Features and Specifications
As the popularity and availability of small form factor PC components continues to grow, more companies are coming out with new enclosures that support this expanding market. Today, we are taking a detailed look at Cooler Master’s latest entry into the mini-ITX arena; the Elite 110 case. It’s amazing just how powerful a PC can be built around one of the latest mini-ITX motherboards and how much hardware can be stuffed into a small cube. In addition to basic computing needs, the Elite 110 enclosure offers a great many expansion options, with support for overclocking, a high end graphics adapter, up to four HDD/SSDs, a full size ATX power supply, and even water-cooling; all inside a small ~10” cube!
Cooler Master Elite 110 mini-ITX case key features:
• Small footprint: 280 x 208 x 260 mm (11.1 x 9.2 x 10.3”)
• Supports mini-ITX motherboard
• Front mesh panel with vents on both sides and top
• One 120mm intake fan in front (included) or one 140mm fan (optional)
• Two 80mm fans on the side (optional)
• Supports a 120mm radiator in front for water-cooling
• Supports a standard length ATX PSU (up to 180mm)
• Supports one dual-slot graphics card (up to 210mm length)
• Supports up to three 3.5” HDDs / four 2.5” SSDs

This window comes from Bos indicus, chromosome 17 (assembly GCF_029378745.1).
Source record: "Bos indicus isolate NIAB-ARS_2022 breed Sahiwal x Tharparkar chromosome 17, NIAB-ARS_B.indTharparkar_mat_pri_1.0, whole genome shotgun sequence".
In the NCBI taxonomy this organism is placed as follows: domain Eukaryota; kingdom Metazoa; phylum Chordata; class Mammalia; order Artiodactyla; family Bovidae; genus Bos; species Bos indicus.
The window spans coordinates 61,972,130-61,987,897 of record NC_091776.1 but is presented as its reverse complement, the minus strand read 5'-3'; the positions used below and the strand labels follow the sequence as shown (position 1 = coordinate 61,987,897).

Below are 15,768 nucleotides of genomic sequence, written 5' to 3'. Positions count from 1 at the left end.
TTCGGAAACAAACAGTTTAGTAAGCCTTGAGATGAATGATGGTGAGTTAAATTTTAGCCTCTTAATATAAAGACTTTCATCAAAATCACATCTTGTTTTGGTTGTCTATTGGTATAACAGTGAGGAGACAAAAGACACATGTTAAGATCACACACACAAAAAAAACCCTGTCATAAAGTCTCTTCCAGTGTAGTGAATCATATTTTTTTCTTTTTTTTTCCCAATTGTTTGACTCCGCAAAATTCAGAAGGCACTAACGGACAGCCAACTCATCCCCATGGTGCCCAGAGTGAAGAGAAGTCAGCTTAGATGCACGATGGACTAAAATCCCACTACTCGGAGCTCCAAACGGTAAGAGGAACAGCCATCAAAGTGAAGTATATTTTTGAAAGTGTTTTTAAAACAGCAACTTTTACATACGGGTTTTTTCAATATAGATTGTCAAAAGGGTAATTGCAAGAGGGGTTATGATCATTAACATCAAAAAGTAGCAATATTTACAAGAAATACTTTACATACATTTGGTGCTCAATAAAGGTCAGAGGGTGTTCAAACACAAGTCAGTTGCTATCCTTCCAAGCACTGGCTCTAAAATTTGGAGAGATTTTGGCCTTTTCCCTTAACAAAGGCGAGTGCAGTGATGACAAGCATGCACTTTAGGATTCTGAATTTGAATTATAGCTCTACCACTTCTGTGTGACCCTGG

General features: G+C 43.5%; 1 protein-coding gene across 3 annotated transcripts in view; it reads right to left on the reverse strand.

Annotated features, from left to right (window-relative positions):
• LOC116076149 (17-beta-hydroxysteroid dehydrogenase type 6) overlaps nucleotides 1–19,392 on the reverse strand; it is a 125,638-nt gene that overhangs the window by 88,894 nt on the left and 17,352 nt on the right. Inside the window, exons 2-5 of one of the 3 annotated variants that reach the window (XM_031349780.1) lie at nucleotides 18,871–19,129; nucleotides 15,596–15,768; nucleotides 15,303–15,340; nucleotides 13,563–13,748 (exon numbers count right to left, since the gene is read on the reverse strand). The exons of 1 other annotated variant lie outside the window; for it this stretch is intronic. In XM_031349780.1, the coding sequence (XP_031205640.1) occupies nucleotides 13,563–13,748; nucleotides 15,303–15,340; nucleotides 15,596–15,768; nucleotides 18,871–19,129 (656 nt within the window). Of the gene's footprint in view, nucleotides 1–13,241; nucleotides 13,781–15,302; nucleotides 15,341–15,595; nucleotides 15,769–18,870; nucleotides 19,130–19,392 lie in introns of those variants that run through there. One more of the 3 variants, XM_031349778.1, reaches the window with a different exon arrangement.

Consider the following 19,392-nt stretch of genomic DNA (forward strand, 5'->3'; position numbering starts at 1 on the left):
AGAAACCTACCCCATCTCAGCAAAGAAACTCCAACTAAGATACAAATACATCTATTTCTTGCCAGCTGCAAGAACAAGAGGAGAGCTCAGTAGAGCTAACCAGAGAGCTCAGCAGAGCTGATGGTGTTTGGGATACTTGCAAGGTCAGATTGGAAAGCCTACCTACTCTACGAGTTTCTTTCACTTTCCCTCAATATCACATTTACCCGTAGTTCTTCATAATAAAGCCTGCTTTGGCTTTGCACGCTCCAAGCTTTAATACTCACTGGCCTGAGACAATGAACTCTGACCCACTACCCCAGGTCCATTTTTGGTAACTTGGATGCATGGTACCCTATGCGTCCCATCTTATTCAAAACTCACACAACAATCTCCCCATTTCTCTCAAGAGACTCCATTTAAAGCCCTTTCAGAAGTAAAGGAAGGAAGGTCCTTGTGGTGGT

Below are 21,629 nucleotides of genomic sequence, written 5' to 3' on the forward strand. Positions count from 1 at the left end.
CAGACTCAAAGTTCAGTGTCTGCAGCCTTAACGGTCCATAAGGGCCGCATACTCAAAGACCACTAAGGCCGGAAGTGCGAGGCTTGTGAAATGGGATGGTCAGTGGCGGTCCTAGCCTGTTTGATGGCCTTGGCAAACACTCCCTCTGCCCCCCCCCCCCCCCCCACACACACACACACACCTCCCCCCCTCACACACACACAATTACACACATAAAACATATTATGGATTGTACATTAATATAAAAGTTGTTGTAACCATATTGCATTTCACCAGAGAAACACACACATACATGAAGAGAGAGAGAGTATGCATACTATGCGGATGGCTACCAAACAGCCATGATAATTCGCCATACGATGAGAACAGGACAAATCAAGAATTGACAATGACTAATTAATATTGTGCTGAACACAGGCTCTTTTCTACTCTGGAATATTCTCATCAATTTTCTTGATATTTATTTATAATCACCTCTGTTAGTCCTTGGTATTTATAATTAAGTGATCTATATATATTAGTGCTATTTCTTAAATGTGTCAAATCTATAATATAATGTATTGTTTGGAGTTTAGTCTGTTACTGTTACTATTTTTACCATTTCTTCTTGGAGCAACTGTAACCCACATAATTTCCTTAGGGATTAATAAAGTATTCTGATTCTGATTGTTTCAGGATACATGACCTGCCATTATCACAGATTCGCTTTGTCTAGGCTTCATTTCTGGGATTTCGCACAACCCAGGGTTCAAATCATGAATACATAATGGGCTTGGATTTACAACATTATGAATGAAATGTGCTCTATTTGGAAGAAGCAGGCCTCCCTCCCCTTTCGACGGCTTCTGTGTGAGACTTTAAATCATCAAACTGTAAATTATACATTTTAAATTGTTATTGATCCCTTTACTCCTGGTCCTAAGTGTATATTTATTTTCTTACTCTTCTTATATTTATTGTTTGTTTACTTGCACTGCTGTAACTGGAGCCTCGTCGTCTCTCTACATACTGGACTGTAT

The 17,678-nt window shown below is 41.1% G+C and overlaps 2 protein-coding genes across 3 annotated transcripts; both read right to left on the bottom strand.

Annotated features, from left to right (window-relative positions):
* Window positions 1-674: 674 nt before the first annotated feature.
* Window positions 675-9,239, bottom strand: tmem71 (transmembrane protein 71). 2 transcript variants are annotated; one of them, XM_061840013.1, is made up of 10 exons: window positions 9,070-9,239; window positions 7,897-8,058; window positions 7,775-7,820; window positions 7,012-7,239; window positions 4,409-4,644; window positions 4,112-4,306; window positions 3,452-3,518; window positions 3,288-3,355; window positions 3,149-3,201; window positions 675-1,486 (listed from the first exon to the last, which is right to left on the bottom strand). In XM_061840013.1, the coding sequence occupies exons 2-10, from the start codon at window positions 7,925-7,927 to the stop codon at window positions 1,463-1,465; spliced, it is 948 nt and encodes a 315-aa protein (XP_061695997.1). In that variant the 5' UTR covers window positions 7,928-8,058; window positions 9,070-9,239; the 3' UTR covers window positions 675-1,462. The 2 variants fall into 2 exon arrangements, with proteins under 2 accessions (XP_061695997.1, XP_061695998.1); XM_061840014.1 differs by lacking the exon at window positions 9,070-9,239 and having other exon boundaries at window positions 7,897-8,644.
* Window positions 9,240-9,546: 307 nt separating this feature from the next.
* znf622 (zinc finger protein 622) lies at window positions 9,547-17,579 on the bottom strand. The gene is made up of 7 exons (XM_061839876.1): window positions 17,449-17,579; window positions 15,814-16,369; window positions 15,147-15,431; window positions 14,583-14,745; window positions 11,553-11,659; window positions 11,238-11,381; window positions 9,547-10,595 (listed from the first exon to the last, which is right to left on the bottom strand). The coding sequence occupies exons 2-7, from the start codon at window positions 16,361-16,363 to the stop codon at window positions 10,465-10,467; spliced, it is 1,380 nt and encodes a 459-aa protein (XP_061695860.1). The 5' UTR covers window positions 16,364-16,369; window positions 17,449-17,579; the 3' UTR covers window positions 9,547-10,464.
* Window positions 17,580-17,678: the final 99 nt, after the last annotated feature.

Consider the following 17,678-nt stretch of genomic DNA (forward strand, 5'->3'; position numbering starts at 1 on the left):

• External I/O panel with two USB 3.0 ports
• Blue LED On/Off switch on front panel
Specifications for the Elite 110 case (Courtesy of Cooler Master):
Subject: Cases and Cooling | June 5, 2014 - 07:01 PM | Sebastian Peak
Tagged: mechanical keyboard, gaming keyboard, cooler master, computex 2014, computex, cherry mx red, 80 Plus Titanium, 1200W PSU
Cooler Master has been showing off a number of new products at Computex this year, and among the new announcments are a hybrid-switch keyboard and ultra-efficient (and ultra powerful) power supply.
NovaTouch TKL Hybrid Switch Keyboard
First up is the NovaTouch TKL mechanical keyboard, which Cooler Master has outfitted with their exclusive Hybrid Capacitive switches. Cooler Master claims these are "exceptionally quiet and suitable for heavy-duty typing or gaming," and the NovaTouch TKL offers support for Cherry MX switches (though it was not clear if they will be offering it with that option upon release). Another area of interest: the NovaTouch TKL has both a standard USB and microUSB connector!
Hmm... microUSB connector, eh?
Next we have a 1200W PSU with 80 PLUS Titanium certification (which you might remember calls for 90%+ efficiency at only 10% load!).
Titanium certification makes power supplies look super awesome